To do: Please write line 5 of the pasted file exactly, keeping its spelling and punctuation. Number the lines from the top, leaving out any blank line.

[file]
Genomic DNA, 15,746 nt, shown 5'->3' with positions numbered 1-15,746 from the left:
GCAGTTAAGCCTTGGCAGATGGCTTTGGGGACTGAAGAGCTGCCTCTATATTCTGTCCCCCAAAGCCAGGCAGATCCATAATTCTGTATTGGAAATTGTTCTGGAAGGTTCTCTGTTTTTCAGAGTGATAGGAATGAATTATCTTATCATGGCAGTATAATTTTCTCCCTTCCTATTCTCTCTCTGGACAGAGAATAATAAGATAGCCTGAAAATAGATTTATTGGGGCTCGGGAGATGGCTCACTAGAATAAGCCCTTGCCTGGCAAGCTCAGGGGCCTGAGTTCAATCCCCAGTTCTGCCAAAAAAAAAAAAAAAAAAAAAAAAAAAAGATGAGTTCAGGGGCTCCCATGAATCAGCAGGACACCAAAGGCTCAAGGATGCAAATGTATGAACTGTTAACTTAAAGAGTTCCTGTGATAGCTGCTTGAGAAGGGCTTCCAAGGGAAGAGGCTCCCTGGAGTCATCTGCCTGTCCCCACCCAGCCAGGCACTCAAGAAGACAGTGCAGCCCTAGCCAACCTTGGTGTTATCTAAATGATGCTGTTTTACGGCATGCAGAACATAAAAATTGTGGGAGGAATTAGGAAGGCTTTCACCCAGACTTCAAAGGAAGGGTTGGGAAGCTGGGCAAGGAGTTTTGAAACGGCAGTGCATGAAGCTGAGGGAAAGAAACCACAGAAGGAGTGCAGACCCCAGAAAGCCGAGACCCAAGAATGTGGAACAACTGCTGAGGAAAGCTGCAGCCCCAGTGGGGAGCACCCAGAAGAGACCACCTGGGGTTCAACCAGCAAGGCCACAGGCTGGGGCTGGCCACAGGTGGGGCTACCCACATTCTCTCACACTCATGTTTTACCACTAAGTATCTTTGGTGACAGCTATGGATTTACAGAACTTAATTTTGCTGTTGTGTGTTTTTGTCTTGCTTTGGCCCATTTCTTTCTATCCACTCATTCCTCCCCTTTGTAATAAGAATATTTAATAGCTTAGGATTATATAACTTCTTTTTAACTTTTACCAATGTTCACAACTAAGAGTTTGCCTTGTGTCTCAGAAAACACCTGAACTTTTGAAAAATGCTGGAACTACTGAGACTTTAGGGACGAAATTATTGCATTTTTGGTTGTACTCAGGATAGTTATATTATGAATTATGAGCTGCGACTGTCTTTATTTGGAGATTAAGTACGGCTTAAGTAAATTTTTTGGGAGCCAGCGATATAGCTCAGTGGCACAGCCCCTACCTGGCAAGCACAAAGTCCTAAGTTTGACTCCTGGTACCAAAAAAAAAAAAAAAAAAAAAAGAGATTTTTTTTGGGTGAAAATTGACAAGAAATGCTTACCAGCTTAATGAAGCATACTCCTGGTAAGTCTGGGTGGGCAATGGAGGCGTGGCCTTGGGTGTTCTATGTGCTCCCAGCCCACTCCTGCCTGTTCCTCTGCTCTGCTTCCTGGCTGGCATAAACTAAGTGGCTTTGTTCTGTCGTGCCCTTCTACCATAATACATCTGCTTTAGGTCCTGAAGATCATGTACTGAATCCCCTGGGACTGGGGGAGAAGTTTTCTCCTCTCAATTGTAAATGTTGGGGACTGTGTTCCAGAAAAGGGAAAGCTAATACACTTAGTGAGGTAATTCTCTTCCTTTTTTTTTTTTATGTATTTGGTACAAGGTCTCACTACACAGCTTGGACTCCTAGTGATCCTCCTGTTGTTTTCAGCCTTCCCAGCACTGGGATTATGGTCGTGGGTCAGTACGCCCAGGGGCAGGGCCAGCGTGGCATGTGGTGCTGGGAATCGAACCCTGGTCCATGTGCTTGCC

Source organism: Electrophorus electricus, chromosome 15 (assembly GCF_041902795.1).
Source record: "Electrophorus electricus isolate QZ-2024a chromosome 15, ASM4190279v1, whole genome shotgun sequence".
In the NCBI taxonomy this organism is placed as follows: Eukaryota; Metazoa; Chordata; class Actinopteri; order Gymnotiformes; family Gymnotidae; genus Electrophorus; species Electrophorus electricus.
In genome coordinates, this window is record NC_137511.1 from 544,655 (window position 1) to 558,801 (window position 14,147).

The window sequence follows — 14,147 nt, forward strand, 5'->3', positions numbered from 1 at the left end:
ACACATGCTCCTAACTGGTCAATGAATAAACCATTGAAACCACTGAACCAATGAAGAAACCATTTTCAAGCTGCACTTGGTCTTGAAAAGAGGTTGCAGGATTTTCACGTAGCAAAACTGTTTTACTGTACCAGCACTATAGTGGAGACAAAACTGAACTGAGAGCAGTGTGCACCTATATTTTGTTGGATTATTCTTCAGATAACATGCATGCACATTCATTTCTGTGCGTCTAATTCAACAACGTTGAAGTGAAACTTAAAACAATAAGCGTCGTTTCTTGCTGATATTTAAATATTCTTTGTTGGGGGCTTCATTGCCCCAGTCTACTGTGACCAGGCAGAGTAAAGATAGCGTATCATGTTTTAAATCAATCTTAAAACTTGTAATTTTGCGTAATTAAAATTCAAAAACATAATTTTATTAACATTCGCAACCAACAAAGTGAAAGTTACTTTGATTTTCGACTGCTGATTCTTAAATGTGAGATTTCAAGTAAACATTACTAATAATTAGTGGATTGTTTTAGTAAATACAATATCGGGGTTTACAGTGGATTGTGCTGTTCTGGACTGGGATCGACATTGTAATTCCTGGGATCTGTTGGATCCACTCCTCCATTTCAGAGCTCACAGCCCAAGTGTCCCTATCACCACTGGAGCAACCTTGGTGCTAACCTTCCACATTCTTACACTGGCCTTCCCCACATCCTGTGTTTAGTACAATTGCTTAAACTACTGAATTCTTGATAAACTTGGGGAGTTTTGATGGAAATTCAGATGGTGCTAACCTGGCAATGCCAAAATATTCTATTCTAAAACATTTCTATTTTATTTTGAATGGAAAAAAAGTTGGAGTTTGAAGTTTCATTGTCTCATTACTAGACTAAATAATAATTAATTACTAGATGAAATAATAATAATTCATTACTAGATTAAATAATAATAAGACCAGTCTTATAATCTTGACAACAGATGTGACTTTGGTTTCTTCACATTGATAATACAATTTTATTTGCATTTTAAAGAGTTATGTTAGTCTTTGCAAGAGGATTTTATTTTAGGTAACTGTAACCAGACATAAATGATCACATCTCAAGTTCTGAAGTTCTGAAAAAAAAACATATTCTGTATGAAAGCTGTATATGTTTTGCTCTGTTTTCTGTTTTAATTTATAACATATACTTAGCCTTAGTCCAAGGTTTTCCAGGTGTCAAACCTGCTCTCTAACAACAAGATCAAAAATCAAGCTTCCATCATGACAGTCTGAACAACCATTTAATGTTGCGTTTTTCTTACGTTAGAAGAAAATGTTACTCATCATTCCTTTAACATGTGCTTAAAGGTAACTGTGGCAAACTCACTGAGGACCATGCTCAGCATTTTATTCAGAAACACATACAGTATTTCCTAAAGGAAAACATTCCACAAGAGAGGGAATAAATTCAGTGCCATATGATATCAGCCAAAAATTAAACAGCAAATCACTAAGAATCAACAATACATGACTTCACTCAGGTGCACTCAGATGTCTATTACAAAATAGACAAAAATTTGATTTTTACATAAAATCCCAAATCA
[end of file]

In the NCBI taxonomy this organism is placed as follows: Eukaryota; Metazoa; Chordata; class Actinopteri; order Gymnotiformes; family Gymnotidae; genus Electrophorus; species Electrophorus electricus.